STEM into STEAM? Who knew? And: really? Or just rent-seeking?

STEM into STEAM? Who knew? And: really? Or just rent-seeking? May 27, 2015

Over the weekend, the newspaper featured, in its “family activity” listings, a set of activities at the Chicago library around the idea of “turning STEM into STEAM” — by adding an A for Art.

Have you seen this before?

Apparently, it’s a thing:

The website says,

What is STEAM?
In this climate of economic uncertainty, America is once again turning to innovation as the way to ensure a prosperous future.
Yet innovation remains tightly coupled with Science, Technology, Engineering and Math – the STEM subjects. Art + Design are poised to transform our economy in the 21st century just as science and technology did in the last century.
We need to add Art + Design to the equation — to transform STEM into STEAM.
STEAM is a movement championed by Rhode Island School of Design (RISD) and widely adopted by institutions, corporations and individuals.
The objectives of the STEAM movement are to:

  • transform research policy to place Art + Design at the center of STEM
  • encourage integration of Art + Design in K–20 education
  • influence employers to hire artists and designers to drive innovation.

A similar site,, says,

Our mission is to have business leaders, arts professionals, educators and others work together to educate governments, the public and the media to the need for returning Arts to the national curricula. China and others have determined, as we must, that STEAM education is a national priority issue.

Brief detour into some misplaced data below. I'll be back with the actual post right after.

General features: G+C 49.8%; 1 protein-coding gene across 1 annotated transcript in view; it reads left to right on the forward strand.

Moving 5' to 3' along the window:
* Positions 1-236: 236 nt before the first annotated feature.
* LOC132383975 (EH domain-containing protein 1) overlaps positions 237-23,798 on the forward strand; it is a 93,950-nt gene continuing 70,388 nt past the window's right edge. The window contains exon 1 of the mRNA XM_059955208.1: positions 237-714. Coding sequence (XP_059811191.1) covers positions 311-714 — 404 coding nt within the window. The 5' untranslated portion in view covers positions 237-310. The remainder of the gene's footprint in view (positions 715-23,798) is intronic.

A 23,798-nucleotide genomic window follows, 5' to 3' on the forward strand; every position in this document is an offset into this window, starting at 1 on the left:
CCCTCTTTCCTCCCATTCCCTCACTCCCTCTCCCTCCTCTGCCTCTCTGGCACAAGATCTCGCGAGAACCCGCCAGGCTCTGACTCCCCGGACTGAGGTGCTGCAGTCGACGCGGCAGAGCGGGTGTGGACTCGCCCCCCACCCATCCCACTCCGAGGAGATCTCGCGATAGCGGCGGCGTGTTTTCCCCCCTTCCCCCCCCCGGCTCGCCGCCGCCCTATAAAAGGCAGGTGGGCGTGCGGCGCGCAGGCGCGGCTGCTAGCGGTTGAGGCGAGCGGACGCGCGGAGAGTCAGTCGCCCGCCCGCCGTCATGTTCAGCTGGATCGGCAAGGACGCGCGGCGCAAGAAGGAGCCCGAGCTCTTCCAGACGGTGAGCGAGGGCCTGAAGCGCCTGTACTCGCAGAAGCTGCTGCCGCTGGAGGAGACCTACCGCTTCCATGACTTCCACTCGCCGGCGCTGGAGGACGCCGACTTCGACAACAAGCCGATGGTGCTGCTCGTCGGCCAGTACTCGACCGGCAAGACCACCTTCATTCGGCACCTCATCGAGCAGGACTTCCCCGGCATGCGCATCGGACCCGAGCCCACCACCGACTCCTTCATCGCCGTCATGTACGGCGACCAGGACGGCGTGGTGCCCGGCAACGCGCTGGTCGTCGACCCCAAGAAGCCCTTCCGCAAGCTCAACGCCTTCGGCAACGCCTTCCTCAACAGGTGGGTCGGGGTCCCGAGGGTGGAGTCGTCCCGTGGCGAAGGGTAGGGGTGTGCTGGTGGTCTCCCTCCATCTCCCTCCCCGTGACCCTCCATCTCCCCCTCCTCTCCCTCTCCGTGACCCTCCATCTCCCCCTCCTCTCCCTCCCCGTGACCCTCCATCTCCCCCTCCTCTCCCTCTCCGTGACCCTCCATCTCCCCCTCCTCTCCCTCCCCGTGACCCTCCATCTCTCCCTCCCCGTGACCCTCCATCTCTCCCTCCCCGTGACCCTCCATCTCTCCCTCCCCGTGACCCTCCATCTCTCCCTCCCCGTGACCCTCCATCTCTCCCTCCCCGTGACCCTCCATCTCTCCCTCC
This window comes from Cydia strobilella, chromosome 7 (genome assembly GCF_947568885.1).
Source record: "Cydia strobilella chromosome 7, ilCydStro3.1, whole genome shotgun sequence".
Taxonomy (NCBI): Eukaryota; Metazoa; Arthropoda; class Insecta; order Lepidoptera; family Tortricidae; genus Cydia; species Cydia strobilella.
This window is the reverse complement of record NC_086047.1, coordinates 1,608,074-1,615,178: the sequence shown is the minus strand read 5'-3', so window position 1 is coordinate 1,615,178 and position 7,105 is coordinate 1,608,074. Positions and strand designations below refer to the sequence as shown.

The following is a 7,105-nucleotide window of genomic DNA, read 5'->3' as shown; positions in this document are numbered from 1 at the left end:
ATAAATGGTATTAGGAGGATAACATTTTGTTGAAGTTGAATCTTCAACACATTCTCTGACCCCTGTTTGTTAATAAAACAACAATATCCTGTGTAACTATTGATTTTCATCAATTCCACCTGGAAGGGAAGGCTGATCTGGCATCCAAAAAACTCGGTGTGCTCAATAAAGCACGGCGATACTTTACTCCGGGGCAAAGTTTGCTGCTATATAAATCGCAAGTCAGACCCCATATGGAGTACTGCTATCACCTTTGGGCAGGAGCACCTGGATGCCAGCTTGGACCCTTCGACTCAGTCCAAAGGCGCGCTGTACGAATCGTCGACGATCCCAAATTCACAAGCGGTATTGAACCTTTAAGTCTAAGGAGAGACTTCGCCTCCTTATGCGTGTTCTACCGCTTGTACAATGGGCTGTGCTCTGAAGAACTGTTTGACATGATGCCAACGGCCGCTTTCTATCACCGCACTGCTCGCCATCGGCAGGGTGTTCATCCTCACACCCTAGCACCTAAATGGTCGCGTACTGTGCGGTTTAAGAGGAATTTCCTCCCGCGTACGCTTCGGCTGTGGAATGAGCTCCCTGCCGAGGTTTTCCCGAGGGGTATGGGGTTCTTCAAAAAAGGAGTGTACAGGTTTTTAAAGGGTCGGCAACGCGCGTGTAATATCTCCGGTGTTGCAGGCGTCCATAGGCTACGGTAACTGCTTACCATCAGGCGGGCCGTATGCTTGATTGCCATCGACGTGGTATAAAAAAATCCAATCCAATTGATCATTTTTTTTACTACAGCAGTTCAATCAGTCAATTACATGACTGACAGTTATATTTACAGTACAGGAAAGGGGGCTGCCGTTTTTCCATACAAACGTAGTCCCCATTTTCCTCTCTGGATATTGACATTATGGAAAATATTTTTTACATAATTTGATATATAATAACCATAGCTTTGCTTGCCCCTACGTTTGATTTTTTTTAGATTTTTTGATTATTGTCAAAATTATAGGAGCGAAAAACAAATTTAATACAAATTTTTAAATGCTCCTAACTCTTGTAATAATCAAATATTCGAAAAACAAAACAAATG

Now, this site seems to be a single individual’s project.  Wikipedia says this is a Thing, though with a fairly small article.  And here’s a November 2014 article from Education Week with more context, and a New York Times article, which says,

The Rhode Island School of Design thinks so much of the need to collaborate that it is spearheading a national initiative to incorporate art and design in STEM education — what it calls STEM to STEAM (as in science, technology, engineering, art and math). Art education, they argue, teaches the kind of risk-taking and creative problem-solving that can be applied to, say, health care and climate change.

So, what do you think?  I admit to being skeptical.  Yes, there are certain design-type skills that are relevant for certain “stem” fields — e.g., product design and computer-aided or manual drafting, as well as knowledge of “technical” concepts of art, such as perspective.  But — unless my kids’ art experience is significantly lacking by the reduced resources of parochial schools — art education for the younger set is more about exposure and activity and self-expression, rather than skill development.  And given the fight for dollars — from the feds, from charitable foundations, and so on — let’s face it:  it seems far more probable that this is a means of hiving off “STEM” cash for pet causes.

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